6.4 Preventing session hijacking

Session hijacking is a common yet serious security threat. Clients use session id's for validation and other purposes when communicating with servers. Unfortunately, malicious third parties can sometimes track these communications and figure out the client session id.

In this section, we are going to show you how to hijack a session for educational purposes.

The session hijacking process

The following code is a counter for the count variable:

    func count(w http.ResponseWriter, r *http.Request) {
        sess := globalSessions.SessionStart(w, r)
        ct := sess.Get("countnum")
        if ct == nil {
            sess.Set("countnum", 1)
        } else {
            sess.Set("countnum", (ct.(int) + 1))
        t, _ := template.ParseFiles("count.gtpl")
        w.Header().Set("Content-Type", "text/html")
        t.Execute(w, sess.Get("countnum"))

The content of count.gtpl is as follows:

Hi. Now count:{{.}}

We can see the following content in the browser:

Figure 6.4 count in browser.

Keep refreshing until the number becomes 6, then open the browser's cookie manager (I use chrome here). You should be able to see the following information:

Figure 6.5 cookies saved in a browser.

This step is very important: open another browser (I use firefox here), copy the URL to the new browser, open a cookie simulator to create a new cookie and input exactly the same value as the cookie we saw in our first browser.

Figure 6.6 Simulate a cookie.

Refresh the page and you'll see the following:

Figure 6.7 hijacking the session has succeeded.

Here we see that we can hijack sessions between different browsers, and actions performed in one browser can affect the state of a page in another browser. Because HTTP is stateless, there is no way of knowing that the session id from firefox is simulated, and chrome is also not able to know that it's session id has been hijacked.

prevent session hijacking

Through this simple example of hijacking a session, you can see that it's very dangerous because it allows attackers to do whatever they want. So how can we prevent session hijacking?

The first step is to only set session id's in cookies, instead of in URL rewrites. Also, we should set the httponly cookie property to true. This restricts client-side scripts from gaining access to the session id. Using these techniques, cookies cannot be accessed by XSS and it won't be as easy as we demonstrated to get a session id from a cookie manager.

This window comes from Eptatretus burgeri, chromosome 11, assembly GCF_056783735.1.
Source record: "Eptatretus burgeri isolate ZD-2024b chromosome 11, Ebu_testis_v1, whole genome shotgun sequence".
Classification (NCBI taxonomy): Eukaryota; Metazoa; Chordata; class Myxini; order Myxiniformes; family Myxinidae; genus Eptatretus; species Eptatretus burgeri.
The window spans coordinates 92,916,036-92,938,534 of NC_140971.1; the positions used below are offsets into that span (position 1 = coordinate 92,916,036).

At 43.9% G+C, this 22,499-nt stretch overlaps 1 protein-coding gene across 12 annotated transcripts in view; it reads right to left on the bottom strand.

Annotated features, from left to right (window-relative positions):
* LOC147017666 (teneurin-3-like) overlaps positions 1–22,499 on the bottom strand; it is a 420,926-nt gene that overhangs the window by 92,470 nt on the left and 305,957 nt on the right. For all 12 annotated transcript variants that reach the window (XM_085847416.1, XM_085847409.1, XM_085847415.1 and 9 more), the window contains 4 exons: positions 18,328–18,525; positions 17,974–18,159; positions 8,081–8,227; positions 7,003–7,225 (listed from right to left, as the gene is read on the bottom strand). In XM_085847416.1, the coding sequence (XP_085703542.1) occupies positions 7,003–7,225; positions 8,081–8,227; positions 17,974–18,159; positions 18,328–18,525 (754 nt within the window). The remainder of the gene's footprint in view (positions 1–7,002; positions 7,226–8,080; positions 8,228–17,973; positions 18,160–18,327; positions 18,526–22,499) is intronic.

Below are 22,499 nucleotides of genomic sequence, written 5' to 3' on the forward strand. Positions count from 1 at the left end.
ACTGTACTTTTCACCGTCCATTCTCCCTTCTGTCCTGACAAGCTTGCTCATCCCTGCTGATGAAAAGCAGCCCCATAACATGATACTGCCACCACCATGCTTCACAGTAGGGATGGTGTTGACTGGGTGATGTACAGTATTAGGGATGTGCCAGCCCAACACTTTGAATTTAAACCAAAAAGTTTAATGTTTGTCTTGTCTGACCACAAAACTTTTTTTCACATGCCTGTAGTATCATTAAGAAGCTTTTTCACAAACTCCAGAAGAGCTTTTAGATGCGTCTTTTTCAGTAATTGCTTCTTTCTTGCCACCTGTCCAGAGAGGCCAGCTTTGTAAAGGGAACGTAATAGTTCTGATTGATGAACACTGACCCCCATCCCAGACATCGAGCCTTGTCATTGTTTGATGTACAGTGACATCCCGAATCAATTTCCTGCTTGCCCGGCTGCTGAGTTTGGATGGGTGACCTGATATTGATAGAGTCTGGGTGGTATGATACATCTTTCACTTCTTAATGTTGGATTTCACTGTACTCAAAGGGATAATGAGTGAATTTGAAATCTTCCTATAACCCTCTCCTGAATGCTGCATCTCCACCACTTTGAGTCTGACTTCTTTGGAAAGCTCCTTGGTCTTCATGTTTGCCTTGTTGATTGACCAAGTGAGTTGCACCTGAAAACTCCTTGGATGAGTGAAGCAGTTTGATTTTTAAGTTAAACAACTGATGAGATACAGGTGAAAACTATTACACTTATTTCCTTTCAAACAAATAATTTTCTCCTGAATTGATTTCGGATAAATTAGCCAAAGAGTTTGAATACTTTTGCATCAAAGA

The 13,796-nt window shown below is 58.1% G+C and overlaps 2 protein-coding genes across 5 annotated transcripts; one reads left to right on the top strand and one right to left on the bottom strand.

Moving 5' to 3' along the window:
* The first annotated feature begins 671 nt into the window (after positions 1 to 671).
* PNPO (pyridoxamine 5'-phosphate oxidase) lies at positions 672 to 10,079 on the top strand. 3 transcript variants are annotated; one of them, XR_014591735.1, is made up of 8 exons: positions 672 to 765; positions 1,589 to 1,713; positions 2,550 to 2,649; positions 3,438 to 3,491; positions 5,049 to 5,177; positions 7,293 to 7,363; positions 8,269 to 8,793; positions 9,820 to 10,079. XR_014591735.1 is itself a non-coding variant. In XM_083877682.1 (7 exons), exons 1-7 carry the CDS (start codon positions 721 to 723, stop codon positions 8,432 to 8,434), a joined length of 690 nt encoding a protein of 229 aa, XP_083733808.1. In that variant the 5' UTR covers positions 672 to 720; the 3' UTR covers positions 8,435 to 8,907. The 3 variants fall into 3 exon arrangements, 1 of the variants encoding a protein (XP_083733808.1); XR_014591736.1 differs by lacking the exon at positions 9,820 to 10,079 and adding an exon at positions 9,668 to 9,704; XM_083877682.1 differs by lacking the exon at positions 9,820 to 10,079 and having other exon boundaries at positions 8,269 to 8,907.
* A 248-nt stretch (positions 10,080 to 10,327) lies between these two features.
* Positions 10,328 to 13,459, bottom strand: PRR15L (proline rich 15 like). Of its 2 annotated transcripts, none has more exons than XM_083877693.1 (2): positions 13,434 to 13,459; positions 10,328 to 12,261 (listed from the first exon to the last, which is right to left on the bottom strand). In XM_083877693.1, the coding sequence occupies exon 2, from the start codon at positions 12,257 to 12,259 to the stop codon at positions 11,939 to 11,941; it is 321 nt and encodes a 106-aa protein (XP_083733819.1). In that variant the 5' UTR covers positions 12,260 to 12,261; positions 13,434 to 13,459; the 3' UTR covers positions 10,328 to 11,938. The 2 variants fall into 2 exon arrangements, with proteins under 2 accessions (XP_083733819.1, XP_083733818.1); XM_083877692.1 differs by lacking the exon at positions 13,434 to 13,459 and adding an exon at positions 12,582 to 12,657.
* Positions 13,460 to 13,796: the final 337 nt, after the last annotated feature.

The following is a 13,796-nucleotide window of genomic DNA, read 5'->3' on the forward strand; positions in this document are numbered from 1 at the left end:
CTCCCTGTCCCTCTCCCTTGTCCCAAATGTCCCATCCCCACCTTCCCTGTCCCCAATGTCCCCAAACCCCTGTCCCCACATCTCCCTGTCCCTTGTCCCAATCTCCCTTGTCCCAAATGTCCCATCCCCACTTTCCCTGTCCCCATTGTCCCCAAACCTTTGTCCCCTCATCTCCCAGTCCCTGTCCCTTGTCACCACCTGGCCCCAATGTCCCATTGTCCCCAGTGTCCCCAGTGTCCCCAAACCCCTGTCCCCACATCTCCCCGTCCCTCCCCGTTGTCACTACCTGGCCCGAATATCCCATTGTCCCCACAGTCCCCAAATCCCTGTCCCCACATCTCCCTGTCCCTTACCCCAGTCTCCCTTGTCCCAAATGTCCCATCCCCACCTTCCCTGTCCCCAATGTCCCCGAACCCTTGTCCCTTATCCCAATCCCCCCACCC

The second step is to add a token to every request. Similar to the manner in which we dealt with repeating form submissions in previous sections, we add a hidden field that contains a token. When a request is sent to the server, we can verify this token to prove that the request is unique.

    h := md5.New()
    if r.Form["token"]!=token{
        // ask to log in

Session id timeout

Another solution is to add a create time for every session, and to replace expired session id's with new ones. This can prevent session hijacking under certain circumstances such as when the hijack is attempted too late.

    createtime := sess.Get("createtime")
    if createtime == nil {
        sess.Set("createtime", time.Now().Unix())
    } else if (createtime.(int64) + 60) < (time.Now().Unix()) {
        globalSessions.SessionDestroy(w, r)
        sess = globalSessions.SessionStart(w, r)

We set a value to save the create time and check if it's expired (I set 60 seconds here). This step can often thwart session hijacking attempts.

By combining the two solutions set out above you will be able to prevent most session hijacking attempts from succeeding. On the one hand, session id's that are frequently reset will result in an attacker always getting expired and useless session id's; on the other hand, by setting the httponly property on cookies and ensuring that session id's can only be passed via cookies, all URL based attacks are mitigated. Finally, we set MaxAge=0 on our cookies, which means that the session id's will not be saved in the browser history.